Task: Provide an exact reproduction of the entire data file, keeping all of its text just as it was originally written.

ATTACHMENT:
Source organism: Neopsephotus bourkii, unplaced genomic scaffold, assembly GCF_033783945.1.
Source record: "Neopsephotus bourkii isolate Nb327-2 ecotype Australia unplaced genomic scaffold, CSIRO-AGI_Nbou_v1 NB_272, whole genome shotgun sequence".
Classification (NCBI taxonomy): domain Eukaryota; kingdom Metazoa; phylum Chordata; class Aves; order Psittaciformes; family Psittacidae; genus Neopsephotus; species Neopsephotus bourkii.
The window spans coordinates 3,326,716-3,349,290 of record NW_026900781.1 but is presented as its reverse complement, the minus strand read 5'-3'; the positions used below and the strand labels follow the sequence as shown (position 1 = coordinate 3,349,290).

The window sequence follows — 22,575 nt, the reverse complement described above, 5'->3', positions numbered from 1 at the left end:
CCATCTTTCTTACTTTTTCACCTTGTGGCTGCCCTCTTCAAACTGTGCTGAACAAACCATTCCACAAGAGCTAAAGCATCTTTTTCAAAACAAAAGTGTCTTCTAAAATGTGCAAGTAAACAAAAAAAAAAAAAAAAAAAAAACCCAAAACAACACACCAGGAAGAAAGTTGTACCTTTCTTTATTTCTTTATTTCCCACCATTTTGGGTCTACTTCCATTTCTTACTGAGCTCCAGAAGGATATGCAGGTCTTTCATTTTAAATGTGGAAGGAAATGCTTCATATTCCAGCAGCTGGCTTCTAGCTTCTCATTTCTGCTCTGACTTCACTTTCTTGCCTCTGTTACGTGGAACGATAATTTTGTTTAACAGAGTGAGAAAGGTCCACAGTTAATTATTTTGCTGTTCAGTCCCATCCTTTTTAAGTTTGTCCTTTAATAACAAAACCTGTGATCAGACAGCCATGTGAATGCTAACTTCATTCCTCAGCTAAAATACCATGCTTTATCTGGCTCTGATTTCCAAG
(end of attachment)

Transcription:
Source organism: Neopsephotus bourkii, unplaced genomic scaffold, assembly GCF_033783945.1.
Source record: "Neopsephotus bourkii isolate Nb327-2 ecotype Australia unplaced genomic scaffold, CSIRO-AGI_Nbou_v1 NB_272, whole genome shotgun sequence".
Classification (NCBI taxonomy): domain Eukaryota; kingdom Metazoa; phylum Chordata; class Aves; order Psittaciformes; family Psittacidae; genus Neopsephotus; species Neopsephotus bourkii.
The window spans coordinates 3,326,716-3,349,290 of record NW_026900781.1 but is presented as its reverse complement, the minus strand read 5'-3'; the positions used below and the strand labels follow the sequence as shown (position 1 = coordinate 3,349,290).

The window sequence follows — 22,575 nt, the reverse complement described above, 5'->3', positions numbered from 1 at the left end:
CCATCTTTCTTACTTTTTCACCTTGTGGCTGCCCTCTTCAAACTGTGCTGAACAAACCATTCCACAAGAGCTAAAGCATCTTTTTCAAAACAAAAGTGTCTTCTAAAATGTGCAAGTAAACAAAAAAAAAAAAAAAAAAAAAACCCAAAACAACACACCAGGAAGAAAGTTGTACCTTTCTTTATTTCTTTATTTCCCACCATTTTGGGTCTACTTCCATTTCTTACTGAGCTCCAGAAGGATATGCAGGTCTTTCATTTTAAATGTGGAAGGAAATGCTTCATATTCCAGCAGCTGGCTTCTAGCTTCTCATTTCTGCTCTGACTTCACTTTCTTGCCTCTGTTACGTGGAACGATAATTTTGTTTAACAGAGTGAGAAAGGTCCACAGTTAATTATTTTGCTGTTCAGTCCCATCCTTTTTAAGTTTGTCCTTTAATAACAAAACCTGTGATCAGACAGCCATGTGAATGCTAACTTCATTCCTCAGCTAAAATACCATGCTTTATCTGGCTCTGATTTCCAAG